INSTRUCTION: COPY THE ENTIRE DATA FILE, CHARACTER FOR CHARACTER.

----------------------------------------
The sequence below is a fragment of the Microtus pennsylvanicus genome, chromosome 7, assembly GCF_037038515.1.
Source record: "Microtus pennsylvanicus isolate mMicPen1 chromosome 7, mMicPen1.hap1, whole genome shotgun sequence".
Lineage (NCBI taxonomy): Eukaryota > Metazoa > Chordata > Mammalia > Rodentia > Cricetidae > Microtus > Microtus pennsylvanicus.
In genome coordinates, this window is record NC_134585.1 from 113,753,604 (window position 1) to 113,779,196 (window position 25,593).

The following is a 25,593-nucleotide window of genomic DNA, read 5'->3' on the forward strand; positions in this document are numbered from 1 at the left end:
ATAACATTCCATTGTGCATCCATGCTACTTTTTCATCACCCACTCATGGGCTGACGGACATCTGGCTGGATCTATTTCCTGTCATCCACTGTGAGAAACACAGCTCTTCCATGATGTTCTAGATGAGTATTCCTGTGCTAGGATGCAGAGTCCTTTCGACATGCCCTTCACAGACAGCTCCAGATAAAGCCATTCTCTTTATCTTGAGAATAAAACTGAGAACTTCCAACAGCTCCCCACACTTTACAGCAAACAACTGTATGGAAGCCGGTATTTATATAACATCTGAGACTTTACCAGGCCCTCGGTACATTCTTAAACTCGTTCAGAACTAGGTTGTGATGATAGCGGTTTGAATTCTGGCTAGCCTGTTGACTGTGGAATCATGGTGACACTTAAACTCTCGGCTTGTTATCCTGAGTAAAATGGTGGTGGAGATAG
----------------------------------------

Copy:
The sequence below is a fragment of the Microtus pennsylvanicus genome, chromosome 7, assembly GCF_037038515.1.
Source record: "Microtus pennsylvanicus isolate mMicPen1 chromosome 7, mMicPen1.hap1, whole genome shotgun sequence".
Lineage (NCBI taxonomy): Eukaryota > Metazoa > Chordata > Mammalia > Rodentia > Cricetidae > Microtus > Microtus pennsylvanicus.
In genome coordinates, this window is record NC_134585.1 from 113,753,604 (window position 1) to 113,779,196 (window position 25,593).

The following is a 25,593-nucleotide window of genomic DNA, read 5'->3' on the forward strand; positions in this document are numbered from 1 at the left end:
ATAACATTCCATTGTGCATCCATGCTACTTTTTCATCACCCACTCATGGGCTGACGGACATCTGGCTGGATCTATTTCCTGTCATCCACTGTGAGAAACACAGCTCTTCCATGATGTTCTAGATGAGTATTCCTGTGCTAGGATGCAGAGTCCTTTCGACATGCCCTTCACAGACAGCTCCAGATAAAGCCATTCTCTTTATCTTGAGAATAAAACTGAGAACTTCCAACAGCTCCCCACACTTTACAGCAAACAACTGTATGGAAGCCGGTATTTATATAACATCTGAGACTTTACCAGGCCCTCGGTACATTCTTAAACTCGTTCAGAACTAGGTTGTGATGATAGCGGTTTGAATTCTGGCTAGCCTGTTGACTGTGGAATCATGGTGACACTTAAACTCTCGGCTTGTTATCCTGAGTAAAATGGTGGTGGAGATAG